My intention with this participating in this thread is not to cast blame, or sling poo. I just want to point out that I was one of the people on the range, passed the class, and am what I would consider a dedicated and skilled revolver shooter. I have insight into what makes them run well, and what makes them not run at all.

    As a fer instance, I spent a year dragging a factory S&W 686 to pistol classes. I was always the only wheelgun in a class full of Glocks and M&P's. And I'd usually finish in the upper half of the class. I got REALLY good with Safariland speedloaders.

    I did it not to be an asshole, but to really learn how to improve my double-action trigger work. It also made me much more skilled with a Glock (striker-fired) or a Beretta (DA/SA). That's why I did it.

    Revolvers have a place. They make an excellent teaching gun to help people overcome a flinch. They make a great complimentary weapon to a primary large-capacity semi-auto. They make a useful pistol for people with an unusual hand structure, since the stocks are so varied. They make a great weapon for shooting with a compromised grip.

    Tools are tools. Know the limitations of the tool and yourself, and you have an edge. Ignore both, and you are a fool.
    That’s another great point. When competing with an auto, I’d bring a few spare parts. When I competed with revos, I and everyone I knew who were serious brought spare guns.
    What if this whole crusade's a charade?
    And behind it all there's a price to be paid
    For the blood which we dine
    Justified in the name of the holy and the divine…

  3. #13
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    Quote Originally Posted by glocktogo View Post
    That’s another great point. When competing with an auto, I’d bring a few spare parts. When I competed with revos, I and everyone I knew who were serious brought spare guns.
    I bring spare auto's, too.

  4. #14
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    Quote Originally Posted by glocktogo View Post
    That’s another great point. When competing with an auto, I’d bring a few spare parts. When I competed with revos, I and everyone I knew who were serious brought spare guns.
    Lawmen who had to use revolvers brought extra guns to high-stress work, i.e. door-kicking. This was the New York Reload. They don't do that with autos. If you carry a revolver, you will get killed when you run out of ammo in 5 or 6 shots. The guy next to you with a Glock or M&P will still be firing.

  5. #15
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    Wearing a J-frame BUG now.
    I've broken parts on a few Js, one during a class. Good thing I had a spare.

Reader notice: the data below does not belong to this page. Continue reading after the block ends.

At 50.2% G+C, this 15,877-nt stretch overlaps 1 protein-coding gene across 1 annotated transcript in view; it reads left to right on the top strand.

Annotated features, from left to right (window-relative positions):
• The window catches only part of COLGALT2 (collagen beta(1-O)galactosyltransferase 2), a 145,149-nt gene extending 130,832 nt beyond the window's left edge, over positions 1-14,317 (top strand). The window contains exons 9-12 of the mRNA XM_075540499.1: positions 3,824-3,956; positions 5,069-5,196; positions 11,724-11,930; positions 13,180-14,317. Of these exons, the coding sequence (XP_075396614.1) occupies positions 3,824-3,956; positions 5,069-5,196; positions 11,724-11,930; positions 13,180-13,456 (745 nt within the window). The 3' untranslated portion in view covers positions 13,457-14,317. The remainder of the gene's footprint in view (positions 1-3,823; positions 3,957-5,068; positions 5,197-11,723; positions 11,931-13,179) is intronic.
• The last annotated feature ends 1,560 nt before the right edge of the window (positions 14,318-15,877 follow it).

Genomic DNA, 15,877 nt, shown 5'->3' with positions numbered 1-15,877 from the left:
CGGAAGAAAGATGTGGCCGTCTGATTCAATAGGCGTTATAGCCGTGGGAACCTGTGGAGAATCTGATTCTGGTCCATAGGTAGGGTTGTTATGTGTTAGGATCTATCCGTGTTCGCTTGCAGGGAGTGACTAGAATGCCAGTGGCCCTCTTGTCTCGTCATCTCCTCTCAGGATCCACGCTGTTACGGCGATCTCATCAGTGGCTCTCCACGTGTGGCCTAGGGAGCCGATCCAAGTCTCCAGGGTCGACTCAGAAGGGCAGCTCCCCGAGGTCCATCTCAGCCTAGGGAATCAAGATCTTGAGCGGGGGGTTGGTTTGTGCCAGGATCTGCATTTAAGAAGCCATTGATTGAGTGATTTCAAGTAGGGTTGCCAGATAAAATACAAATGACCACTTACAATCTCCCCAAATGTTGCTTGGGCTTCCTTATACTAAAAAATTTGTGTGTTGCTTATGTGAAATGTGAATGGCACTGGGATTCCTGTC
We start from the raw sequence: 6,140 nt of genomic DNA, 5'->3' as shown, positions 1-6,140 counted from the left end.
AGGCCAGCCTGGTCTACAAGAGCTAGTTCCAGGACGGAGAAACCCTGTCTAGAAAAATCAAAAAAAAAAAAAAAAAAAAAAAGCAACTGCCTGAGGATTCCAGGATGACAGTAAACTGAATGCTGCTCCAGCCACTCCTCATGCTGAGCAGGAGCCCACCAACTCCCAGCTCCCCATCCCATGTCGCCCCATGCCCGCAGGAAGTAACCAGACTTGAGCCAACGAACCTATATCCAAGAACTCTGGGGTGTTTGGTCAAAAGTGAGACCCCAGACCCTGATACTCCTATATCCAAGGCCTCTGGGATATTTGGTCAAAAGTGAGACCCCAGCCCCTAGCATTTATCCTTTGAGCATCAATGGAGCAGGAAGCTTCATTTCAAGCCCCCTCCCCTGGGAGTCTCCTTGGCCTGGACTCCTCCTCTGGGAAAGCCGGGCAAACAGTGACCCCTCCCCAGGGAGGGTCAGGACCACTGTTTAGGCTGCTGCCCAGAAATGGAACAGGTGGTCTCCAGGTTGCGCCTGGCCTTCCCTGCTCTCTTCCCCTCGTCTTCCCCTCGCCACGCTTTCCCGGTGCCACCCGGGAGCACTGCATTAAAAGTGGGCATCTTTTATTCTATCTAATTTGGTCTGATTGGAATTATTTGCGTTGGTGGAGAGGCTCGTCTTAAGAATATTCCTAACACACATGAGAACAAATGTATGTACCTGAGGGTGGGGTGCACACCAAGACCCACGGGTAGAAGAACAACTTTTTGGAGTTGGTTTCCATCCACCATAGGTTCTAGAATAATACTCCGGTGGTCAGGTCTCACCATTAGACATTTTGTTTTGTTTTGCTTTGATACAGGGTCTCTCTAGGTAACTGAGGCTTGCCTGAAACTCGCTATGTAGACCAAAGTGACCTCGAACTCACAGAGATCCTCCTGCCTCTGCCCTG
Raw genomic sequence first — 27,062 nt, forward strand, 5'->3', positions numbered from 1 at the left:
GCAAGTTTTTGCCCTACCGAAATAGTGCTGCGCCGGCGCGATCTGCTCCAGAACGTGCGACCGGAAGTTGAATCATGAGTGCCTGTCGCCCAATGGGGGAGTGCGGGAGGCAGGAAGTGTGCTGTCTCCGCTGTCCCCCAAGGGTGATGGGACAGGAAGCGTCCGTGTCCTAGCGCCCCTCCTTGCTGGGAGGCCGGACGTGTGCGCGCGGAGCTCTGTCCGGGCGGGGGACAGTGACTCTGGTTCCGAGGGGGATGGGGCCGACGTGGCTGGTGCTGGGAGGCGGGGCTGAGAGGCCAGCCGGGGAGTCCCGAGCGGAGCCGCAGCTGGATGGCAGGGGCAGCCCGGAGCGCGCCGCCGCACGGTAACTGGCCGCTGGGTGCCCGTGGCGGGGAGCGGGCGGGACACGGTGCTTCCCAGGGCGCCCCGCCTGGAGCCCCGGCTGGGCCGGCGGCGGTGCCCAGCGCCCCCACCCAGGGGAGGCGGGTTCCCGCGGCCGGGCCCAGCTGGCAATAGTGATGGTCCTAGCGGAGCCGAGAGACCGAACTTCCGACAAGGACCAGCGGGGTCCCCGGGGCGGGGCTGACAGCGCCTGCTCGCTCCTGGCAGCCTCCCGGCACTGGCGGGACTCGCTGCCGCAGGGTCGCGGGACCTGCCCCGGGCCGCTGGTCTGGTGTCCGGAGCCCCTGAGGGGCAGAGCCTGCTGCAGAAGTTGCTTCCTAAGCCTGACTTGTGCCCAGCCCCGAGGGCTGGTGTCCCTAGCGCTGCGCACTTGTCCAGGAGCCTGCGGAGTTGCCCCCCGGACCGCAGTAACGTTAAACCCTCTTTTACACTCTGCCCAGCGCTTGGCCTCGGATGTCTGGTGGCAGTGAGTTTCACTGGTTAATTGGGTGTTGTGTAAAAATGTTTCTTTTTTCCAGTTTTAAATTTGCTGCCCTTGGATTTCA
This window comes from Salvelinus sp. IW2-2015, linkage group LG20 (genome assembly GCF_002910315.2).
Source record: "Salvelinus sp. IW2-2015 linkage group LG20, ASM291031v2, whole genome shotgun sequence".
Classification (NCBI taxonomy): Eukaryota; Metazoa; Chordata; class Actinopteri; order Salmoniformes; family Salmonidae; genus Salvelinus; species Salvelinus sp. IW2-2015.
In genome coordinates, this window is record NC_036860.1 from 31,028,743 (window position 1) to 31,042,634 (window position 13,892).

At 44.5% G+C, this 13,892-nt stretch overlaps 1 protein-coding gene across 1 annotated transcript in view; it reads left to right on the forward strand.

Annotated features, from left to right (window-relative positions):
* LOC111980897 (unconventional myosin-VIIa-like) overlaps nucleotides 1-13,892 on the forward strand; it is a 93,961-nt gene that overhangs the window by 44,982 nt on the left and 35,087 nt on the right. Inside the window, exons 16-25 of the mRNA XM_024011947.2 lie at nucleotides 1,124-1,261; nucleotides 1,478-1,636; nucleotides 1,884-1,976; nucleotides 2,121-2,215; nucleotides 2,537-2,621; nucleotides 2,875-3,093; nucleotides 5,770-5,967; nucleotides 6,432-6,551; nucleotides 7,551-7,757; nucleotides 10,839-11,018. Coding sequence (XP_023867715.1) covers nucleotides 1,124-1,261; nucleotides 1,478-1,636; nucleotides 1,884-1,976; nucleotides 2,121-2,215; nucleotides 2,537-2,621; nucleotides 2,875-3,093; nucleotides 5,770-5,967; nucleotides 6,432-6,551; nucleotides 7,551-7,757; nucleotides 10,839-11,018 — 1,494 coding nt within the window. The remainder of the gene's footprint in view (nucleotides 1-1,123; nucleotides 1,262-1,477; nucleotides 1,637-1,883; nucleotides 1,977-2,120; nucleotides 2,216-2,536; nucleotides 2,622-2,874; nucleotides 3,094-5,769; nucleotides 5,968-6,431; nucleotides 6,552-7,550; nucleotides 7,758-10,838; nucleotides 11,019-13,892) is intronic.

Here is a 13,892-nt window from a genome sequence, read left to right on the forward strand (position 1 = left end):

Great article by DB.
    2012 National Zumba Endurance Champion
    الدهون القاع الفتيات لك جعل العالم هزاز جولة الذهاب

  6. #16
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    Quote Originally Posted by Uni-Vibe View Post
    If you carry a revolver, you will get killed when you run out of ammo in 5 or 6 shots.
    Ah. There it is. Revolvers will get you kilt in the streetz.

    I was hoping we'd get there.

  7. #17
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    Quote Originally Posted by jh9 View Post
    Ah. There it is. Revolvers will get you kilt in the streetz.

    I was hoping we'd get there.
    Sure. How many people who have been in gunfights said afterwards, "I should have brought only a revolver. I had extra ammo left over in this semi." None.

  8. #18
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    Quote Originally Posted by Uni-Vibe View Post
    Lawmen who had to use revolvers brought extra guns to high-stress work, i.e. door-kicking. This was the New York Reload. They don't do that with autos. If you carry a revolver, you will get killed when you run out of ammo in 5 or 6 shots. The guy next to you with a Glock or M&P will still be firing.
    What if the guy next to you with the M&P or Glock happened to get hit first? I mean autos aren't bullet proof vests.

    Lawmen today who do door kicking still bring extra guns. Rifle in hand, handgun in holster!

    And why are gun fights always against a numerically superior adversary? Can't be like one guy? Mad Max isn't reality!

    Bout 10 years ago we had a shooting here. Guy defended himself with a 5 shot 38 against a group of thugs. He shot one thug several times as all the rest ran away!
    Last edited by Arik; 11-22-19 at 21:49.

  9. #19
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    Yankee refugee living in the free state of West Virginia.

  10. #20
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    Quote Originally Posted by Bruce in WV View Post
    From the article:

    "Buy your ticket and ride the choice and consequences train."